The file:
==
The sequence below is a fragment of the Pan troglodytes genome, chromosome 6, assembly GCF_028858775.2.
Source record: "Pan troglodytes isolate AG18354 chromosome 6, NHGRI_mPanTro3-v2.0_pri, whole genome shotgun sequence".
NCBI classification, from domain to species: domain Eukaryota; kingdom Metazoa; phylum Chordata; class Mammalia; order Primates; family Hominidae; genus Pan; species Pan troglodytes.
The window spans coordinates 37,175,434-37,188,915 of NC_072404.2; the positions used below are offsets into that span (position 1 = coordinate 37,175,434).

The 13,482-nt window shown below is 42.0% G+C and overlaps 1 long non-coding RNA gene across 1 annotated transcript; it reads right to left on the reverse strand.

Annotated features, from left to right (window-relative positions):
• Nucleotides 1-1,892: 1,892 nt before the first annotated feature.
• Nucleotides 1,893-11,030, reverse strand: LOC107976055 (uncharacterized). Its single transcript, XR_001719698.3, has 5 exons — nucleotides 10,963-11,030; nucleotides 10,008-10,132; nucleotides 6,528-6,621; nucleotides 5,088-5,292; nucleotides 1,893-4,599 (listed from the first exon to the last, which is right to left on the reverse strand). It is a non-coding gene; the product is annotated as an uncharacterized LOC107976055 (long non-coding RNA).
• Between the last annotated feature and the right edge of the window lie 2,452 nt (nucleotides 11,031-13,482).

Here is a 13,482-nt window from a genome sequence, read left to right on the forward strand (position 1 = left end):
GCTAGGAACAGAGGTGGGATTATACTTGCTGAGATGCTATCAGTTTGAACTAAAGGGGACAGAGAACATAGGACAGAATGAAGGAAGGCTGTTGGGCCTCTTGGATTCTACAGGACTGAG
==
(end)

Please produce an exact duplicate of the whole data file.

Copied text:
The sequence below is a fragment of the Pan troglodytes genome, chromosome 6, assembly GCF_028858775.2.
Source record: "Pan troglodytes isolate AG18354 chromosome 6, NHGRI_mPanTro3-v2.0_pri, whole genome shotgun sequence".
NCBI classification, from domain to species: domain Eukaryota; kingdom Metazoa; phylum Chordata; class Mammalia; order Primates; family Hominidae; genus Pan; species Pan troglodytes.
The window spans coordinates 37,175,434-37,188,915 of NC_072404.2; the positions used below are offsets into that span (position 1 = coordinate 37,175,434).

The 13,482-nt window shown below is 42.0% G+C and overlaps 1 long non-coding RNA gene across 1 annotated transcript; it reads right to left on the reverse strand.

Annotated features, from left to right (window-relative positions):
• Nucleotides 1-1,892: 1,892 nt before the first annotated feature.
• Nucleotides 1,893-11,030, reverse strand: LOC107976055 (uncharacterized). Its single transcript, XR_001719698.3, has 5 exons — nucleotides 10,963-11,030; nucleotides 10,008-10,132; nucleotides 6,528-6,621; nucleotides 5,088-5,292; nucleotides 1,893-4,599 (listed from the first exon to the last, which is right to left on the reverse strand). It is a non-coding gene; the product is annotated as an uncharacterized LOC107976055 (long non-coding RNA).
• Between the last annotated feature and the right edge of the window lie 2,452 nt (nucleotides 11,031-13,482).

Here is a 13,482-nt window from a genome sequence, read left to right on the forward strand (position 1 = left end):
GCTAGGAACAGAGGTGGGATTATACTTGCTGAGATGCTATCAGTTTGAACTAAAGGGGACAGAGAACATAGGACAGAATGAAGGAAGGCTGTTGGGCCTCTTGGATTCTACAGGACTGAG